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Review Dispatch, 1-8: Healing and Homesickness
In India, Poorva Televises the Revolution for Asian Women Artists
By Maura Nguyen Donohue
Copyright 2003 Maura Nguyen Donohue
NEW DELHI -- It has
never been so obvious how important artistic expression is for revolution,
healing and celebration as it has been over the past five days at
Poorva: the Asian Women Directors Theatre Festival.
Beginning last Friday
and concluding this Friday, Poorva, the fourth chapter of the Asian
Women and Theatre Conference (with prior festivals in Japan and
the Philippines), is showcasing 20 productions by women directors
from India, Cambodia, Vietnam, Japan, Malaysia and the Philippines.
Following the festival there will be a four-day conference to encourage
dialogue and debate around concerns for women artists. The event
is organized by theatre resource center Natarang Prathishthan, along
with the National School of Drama and the Indian Council of Cultural
Relations. It has support from the Ford Foundation, which also supported
a 10-member delegation of Asian Diaspora artists based in the U.S.
(including one Vietnamese Irish American instigator of improvisational
jam sessions) to attend as festival observers and conference participants.
There have already been
12 different productions presented, all followed by a morning-after
discussion series. Day 2 discussion brings us right into some of
the nitty gritty about the need for and potential dangers of a 'women's'
festival. The discussion moves through concerns about breeding mediocrity
to acknowledgement of the impelling need to correct the inherent
"original negligence" in a system that can allow a 'national' theater
festival to occur without a single female director. It becomes overwhelmingly
apparent that artists coming from each of the represented countries
are fighting similar though distinct battles for inclusion and representation.
As I think cumulatively
about the many works I've witnessed in the rush of the past five
days, it also becomes overwhelmingly apparent that it is women primarily
who suffer the immediate consequences of global, state and/or personal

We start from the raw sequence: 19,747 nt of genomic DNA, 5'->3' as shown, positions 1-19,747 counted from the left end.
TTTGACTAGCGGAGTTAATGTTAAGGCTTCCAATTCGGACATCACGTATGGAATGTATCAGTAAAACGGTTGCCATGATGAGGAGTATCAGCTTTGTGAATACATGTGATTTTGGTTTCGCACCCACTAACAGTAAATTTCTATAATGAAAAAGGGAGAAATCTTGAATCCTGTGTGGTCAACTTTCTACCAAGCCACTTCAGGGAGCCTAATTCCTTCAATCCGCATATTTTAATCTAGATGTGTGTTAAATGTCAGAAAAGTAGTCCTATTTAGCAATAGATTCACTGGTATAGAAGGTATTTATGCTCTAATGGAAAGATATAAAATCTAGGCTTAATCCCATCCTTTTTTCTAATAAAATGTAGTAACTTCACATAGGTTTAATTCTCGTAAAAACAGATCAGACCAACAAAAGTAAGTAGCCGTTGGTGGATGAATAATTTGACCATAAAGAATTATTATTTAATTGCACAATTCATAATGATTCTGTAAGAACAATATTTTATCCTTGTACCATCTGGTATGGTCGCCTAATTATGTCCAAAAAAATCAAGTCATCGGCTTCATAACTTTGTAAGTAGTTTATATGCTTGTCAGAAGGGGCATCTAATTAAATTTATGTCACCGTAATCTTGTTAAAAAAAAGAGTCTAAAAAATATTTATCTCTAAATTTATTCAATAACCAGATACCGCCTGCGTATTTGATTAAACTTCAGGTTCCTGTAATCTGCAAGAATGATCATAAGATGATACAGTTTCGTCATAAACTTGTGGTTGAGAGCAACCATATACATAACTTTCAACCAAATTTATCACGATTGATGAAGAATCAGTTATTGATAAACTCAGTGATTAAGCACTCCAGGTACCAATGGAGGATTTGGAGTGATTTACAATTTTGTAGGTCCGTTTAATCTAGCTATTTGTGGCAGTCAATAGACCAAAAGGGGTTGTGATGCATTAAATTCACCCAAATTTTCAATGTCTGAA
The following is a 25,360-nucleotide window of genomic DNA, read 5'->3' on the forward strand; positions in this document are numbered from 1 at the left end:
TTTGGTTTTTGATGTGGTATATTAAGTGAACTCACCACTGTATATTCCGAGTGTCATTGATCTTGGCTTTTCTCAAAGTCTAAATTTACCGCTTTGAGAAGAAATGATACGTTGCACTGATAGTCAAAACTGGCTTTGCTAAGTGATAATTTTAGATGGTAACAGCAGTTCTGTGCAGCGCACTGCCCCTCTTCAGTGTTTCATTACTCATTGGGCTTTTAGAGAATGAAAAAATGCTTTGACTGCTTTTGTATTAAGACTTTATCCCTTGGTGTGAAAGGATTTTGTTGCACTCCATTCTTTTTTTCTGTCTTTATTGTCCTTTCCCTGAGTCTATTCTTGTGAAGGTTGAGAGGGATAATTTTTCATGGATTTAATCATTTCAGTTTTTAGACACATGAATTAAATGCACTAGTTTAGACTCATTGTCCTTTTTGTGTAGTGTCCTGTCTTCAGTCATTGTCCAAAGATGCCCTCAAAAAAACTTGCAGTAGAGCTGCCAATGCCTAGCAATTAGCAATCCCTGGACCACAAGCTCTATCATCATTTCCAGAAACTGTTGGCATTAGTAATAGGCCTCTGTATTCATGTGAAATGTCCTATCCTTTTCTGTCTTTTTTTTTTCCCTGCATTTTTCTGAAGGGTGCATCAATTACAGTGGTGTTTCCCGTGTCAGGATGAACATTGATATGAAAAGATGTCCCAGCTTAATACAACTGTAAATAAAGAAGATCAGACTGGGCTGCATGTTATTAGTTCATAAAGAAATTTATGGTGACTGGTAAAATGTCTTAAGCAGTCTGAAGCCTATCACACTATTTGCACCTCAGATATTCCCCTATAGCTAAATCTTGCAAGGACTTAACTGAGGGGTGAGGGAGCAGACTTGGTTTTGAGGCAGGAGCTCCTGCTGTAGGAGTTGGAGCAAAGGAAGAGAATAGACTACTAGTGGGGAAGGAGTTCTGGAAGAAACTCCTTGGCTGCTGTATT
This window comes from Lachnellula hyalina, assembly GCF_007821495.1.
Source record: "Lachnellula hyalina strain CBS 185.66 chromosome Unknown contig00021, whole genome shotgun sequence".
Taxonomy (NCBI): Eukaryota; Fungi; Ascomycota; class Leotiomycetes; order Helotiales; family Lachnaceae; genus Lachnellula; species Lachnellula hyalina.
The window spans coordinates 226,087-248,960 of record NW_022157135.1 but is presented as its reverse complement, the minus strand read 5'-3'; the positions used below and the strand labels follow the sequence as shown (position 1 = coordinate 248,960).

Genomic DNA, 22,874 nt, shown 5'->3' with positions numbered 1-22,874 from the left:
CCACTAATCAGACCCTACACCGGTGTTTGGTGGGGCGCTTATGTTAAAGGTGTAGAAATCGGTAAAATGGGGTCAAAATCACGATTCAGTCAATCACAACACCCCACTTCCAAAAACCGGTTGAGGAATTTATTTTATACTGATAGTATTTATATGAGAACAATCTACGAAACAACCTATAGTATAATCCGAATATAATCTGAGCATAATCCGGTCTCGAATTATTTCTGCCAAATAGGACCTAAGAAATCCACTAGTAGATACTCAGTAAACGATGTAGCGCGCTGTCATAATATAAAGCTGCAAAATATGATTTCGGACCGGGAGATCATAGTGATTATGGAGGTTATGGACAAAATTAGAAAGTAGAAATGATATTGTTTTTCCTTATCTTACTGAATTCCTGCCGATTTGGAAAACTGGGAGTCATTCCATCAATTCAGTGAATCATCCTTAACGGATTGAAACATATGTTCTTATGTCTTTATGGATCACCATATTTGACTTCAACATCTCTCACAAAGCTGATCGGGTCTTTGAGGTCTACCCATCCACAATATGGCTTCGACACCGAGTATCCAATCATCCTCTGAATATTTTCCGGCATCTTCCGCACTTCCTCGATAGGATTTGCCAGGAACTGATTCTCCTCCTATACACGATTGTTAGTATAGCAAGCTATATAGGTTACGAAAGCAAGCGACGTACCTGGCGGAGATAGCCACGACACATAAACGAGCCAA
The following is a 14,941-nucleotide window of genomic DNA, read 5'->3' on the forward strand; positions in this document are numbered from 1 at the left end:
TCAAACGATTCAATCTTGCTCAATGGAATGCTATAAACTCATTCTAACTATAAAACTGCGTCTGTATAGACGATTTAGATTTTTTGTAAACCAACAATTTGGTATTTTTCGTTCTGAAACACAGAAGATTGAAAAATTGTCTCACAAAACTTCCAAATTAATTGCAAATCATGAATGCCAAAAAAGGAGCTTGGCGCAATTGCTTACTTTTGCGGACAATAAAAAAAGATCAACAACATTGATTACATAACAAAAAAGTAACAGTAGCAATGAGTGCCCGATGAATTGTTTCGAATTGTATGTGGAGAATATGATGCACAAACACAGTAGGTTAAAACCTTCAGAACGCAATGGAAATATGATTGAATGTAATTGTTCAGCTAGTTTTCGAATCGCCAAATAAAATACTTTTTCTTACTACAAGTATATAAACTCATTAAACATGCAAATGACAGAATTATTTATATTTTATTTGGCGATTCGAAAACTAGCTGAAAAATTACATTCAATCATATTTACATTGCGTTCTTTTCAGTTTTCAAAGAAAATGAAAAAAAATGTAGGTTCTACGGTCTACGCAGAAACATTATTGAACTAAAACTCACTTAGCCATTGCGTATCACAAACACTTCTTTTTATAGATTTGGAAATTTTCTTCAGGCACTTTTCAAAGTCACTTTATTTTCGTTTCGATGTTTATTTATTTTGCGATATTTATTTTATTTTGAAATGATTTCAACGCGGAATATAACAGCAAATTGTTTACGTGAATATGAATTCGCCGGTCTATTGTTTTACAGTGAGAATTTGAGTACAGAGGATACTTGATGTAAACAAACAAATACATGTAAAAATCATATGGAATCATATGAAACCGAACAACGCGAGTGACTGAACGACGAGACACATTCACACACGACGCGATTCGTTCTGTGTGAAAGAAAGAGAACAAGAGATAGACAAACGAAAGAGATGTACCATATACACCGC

violence. Of course, the recent 'riots' (actually carefully
orchestrated pogroms), and violent sexual subjugation of women in
the western state of Gujarat are on everyone's minds. How could
you ignore stories of a woman eight months pregnant who begged to
be spared only to have her assailants slit open her stomach, pull
out her fetus and slaughter it before her eyes, or of a young woman
and her three-month old son, killed because a police constable directed
her to 'safety' and she found herself instead surrounded by a mob
which doused her with kerosene and set her and her baby on fire?
The role of the arts and activism has never seemed more of an imperative,
as the performances here bear out.
From India, Kirti Jain's
"Aur Kitne Tukde" looks at the holocaust of Partition, when in 1947
Pakistan was created as a separate state for Muslims and roughly
500,000 people were killed, 12 million migrating between India and
Pakistan. Jain focuses on the experience of four women (three with
real-life models) who survived gang-rape, mutilation and forced
exile under the patriarchal concept of "honor." She skillfully crafts
the movement on stage so that we are brought from a children's game
suddenly into the re-creation of mass female suicides, or a playful
game of tug-o-war turns into the dance of a woman being dragged
from her home. In one horrific sequence during which a Sikh village
has been surrounded by Muslims, we see a sword crashing clay vases
out of the upraised hands of young women onto the ground, portraying
the sacrifice that the men have decided to make of the unmarried
girls of their own village for the sake of their community's 'honor.'
From the Phillipines,
the Mebuyan Peace Project's stunning "Panaw" presents a domestic
violence survivor's spiritual journey to Mt. Malakinay. The ensemble
of six women uses rousing music employing indigenous vocal and instrumental
techniques and Mindanaoan inspired dance to transport the viewers
into a truly visceral response. My response was so physical I can
still only describe it as an encompassing rush of homesickness for
an unknown place.
India's Usha Ganguli
presents "Rudali," an exquisitely staged production that follows
a middle-aged woman's passage out of poverty via the unusual profession
of hired mourner for the elaborate death rituals for the rich. Ganguli's
eye for the composition of a scene and the piece's creative sonic
transitions raise this work above the mass of other compelling but
notably more static plays. From the same country, the dynamic Maya
Krishna Rao places her own body and voice at the crux of local and
international politics as she riffs and weaves her way through "A
Deeper Fried Jam." Rao, a trained dancer and well-known stand-up
comedian, acknowledges the plight of women in a city struggling
through significant physical harassment of women, but not as a victim.
Dead serious, a lightning-rod for strength defying pre-conceptions
of gender and age, she reminds us that women, though victimized,
don't need to remain victims.
Dancer, choreographer, and writer Maura Nguyen Donohue is the
Dance Insider's Asia bureau chief. To read more about Donohue and
her dance company, Maura Nguyen Donohue/In Mixed Company, please
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